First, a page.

[ibogaine] Bill -Laurent- Re: [ibogaine] rootbark & homemade extract

Bill Ross ross at cgl.ucsf.edu
Tue Jan 6 18:32:03 EST 2004


Hi Adam,

> > > I guess you didn't understand the part where I've already
> > > been initiated by the Bwiti- in Cameroun alas, not Gabon.
> >
> > I wonder if it is possible to download the many lives of
> > experience that the Bwiti have with iboga in a single
> > initiation? Or to make a judgement about what it's about.
> 
> I think a person could download no more than his or her
> own ibo experience... and that's more than plenty in itself.

Put another way, I understand that in a Bwiti initiation there
is a lot going on, someone said it's like a whole village,
each with a different role, working to enable your rebirth.
It is claimed that this activity works with the iboga.

Given the amount of intention involved (for example the harp
player is said to be actually married to his instrument in a
formal ceremony), I bet it is impossible to fathom what is being
done and why in one visit. And given the comparison of Bwiti 
rhythms to theta waves in the brain, I can imagine all that
intention may reflect an understanding of humanity, accumulated
through many people's experiences with iboga as initiates and
facilitators.

  http://www.musictherapyworld.de/modules/mmmagazine/showarticle.php?articletoshow=63&language=en

> I like the part of 'engaging in a collective process'-- but I
> wasn't aware of the bwiti's collective shamanism. How so?

The 'it takes a village' angle - all those people cooperating
and developing what they do over time.

> I know that initiation is a one-time deal, and unless one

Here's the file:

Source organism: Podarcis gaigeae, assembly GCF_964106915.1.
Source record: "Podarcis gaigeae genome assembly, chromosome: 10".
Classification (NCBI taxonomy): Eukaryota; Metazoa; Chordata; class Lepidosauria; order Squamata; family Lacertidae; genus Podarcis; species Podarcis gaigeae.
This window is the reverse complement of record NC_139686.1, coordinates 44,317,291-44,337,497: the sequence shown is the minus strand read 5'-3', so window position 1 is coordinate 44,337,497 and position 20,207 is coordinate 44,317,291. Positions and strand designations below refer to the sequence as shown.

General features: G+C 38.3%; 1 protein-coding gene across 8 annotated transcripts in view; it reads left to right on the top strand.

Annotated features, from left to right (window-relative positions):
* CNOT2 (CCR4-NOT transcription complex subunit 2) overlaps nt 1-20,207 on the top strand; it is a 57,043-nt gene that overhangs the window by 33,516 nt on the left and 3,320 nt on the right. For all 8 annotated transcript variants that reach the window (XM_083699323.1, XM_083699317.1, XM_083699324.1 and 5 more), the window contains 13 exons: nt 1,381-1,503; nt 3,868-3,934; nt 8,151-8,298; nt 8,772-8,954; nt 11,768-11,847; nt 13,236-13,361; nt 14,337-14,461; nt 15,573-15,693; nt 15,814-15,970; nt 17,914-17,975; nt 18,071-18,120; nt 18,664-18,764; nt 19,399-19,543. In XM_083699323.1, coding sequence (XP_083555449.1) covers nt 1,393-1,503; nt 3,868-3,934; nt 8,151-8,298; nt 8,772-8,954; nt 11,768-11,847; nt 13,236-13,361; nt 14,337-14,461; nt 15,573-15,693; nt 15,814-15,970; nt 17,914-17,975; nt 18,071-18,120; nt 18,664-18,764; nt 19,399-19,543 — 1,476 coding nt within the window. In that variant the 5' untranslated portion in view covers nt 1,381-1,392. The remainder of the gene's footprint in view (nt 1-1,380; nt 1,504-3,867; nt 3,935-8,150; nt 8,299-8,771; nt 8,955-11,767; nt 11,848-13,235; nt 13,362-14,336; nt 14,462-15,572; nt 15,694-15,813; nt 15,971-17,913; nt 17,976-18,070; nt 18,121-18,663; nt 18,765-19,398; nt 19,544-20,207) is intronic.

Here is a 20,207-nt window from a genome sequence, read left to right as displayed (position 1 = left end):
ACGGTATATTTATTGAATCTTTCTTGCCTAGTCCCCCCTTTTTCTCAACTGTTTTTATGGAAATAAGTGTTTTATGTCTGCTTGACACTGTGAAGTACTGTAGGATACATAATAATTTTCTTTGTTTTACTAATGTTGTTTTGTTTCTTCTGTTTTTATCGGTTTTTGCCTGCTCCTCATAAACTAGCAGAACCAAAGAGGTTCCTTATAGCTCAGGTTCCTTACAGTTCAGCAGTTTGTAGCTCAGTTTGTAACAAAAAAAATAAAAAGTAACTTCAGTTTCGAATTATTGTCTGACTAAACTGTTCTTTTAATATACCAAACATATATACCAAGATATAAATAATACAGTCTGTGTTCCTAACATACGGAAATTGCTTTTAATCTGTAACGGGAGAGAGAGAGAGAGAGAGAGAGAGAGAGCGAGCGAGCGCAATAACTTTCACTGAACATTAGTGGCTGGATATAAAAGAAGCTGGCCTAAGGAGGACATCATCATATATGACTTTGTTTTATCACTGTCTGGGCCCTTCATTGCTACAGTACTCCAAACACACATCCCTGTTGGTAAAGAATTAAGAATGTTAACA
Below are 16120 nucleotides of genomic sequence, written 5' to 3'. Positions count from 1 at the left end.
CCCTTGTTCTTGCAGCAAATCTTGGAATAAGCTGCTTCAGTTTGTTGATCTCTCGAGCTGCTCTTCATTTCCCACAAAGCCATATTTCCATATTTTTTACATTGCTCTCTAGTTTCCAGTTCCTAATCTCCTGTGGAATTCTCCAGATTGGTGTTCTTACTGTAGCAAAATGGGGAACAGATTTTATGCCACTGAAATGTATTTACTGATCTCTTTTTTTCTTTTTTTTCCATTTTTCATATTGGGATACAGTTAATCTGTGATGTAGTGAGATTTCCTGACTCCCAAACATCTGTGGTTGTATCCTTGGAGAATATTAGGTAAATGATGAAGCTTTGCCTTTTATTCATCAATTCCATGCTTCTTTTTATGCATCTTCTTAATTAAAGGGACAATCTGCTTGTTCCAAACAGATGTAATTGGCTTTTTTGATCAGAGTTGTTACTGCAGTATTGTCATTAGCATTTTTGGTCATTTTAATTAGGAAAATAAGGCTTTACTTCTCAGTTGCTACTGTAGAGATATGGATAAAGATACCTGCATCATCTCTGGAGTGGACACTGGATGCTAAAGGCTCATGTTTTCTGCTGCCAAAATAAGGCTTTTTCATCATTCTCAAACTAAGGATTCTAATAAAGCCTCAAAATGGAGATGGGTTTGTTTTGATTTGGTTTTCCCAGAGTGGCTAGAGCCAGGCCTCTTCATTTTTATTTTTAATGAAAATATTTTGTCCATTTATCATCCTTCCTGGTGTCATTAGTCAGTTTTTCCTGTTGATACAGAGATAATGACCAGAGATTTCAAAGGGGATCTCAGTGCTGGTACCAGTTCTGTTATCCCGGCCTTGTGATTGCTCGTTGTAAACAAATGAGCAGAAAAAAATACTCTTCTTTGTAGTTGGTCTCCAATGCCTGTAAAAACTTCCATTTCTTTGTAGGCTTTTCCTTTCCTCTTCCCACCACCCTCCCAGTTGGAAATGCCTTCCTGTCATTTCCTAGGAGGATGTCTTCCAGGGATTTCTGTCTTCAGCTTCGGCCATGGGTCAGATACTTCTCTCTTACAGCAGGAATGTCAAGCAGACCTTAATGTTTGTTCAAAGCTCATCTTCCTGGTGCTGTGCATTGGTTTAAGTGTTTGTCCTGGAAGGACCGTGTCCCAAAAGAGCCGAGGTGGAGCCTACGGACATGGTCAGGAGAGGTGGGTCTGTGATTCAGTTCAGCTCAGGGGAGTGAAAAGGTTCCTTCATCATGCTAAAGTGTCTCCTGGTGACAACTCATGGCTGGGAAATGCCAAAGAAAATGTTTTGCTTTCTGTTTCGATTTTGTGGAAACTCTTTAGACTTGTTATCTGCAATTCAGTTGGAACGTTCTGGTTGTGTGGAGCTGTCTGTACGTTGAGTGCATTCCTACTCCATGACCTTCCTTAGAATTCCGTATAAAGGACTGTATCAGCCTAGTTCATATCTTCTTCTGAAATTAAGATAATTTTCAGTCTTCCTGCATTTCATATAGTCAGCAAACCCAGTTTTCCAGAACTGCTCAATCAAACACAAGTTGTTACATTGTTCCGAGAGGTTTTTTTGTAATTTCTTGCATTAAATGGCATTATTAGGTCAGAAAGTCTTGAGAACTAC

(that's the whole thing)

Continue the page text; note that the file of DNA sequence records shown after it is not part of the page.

> has voyaged to the land of the ancestors, one has failed and
> will never be 'banzi'. Other than that, iboga is really an annual,
> ten-day religious ceremony where the congregation only sips
> minute amounts of 'automatique', the iboga brew...

Can anyone else confirm this? Do Ngangas and musicians go through 
anything further than the initiation? I have heard that some people
(civilians as it were) do the larger doses on a more ongoing basis.

> My preference is for people to undergo their experience
> as part of a small group comprised of strangers, as opposed
> to friends. To share this experience with strangers is very powerful.
> As only a stranger can represent the rest of humanity. It is as though
> all of mankind, thru this stranger, has beared witness to your
> rebirth and then you realize that you are also bearing witness in return...

Nice idea.

> There are other such things that can sanctify, intensify and heck,
> I'll say it, beautify one's ibo experience. We need to make this list
> a collective shamanistic-cartographic endeavor....

Also good to do.

> About the Pygmy music you listen to-are these recordings
> of Baka Pygmies? I have 2 cds, "Spirit of the Forest" and
> "Heart of the Forest" by Martin Cradick...
> 'Heart' is pure pygmy music while 'Spirit' is Martin jamming
> with them.... very cool stuff indeed....
 
I have 'Heart' and like it; so far have listened mostly to 
Turnbull's recordings of Mbuti, and Ba-benzele also sounds 
good. These two would make a good addition to 'Heart':

  SFCD 40401  MBUTI PYGMIES OF THE ITURI RAINFOREST (SMITHSONIAN/FOLKWAYS,1992)
              (merges both of Turnbull's original releases)
  CD 5107     AFRICA : THE BA-BENZELE PYGMIES (ROUNDER,1998)

Just scored 'Bayaka' (out of print) on ebay yesterday, so
am looking forward to that. There are big similarities between 
all the Pygmy recordings I've heard, no matter what the group.

Here's a big list of recordings of Pygmies:

  http://www.ne.jp/asahi/fbeat/africa/08-dengu/08102.html

Bill



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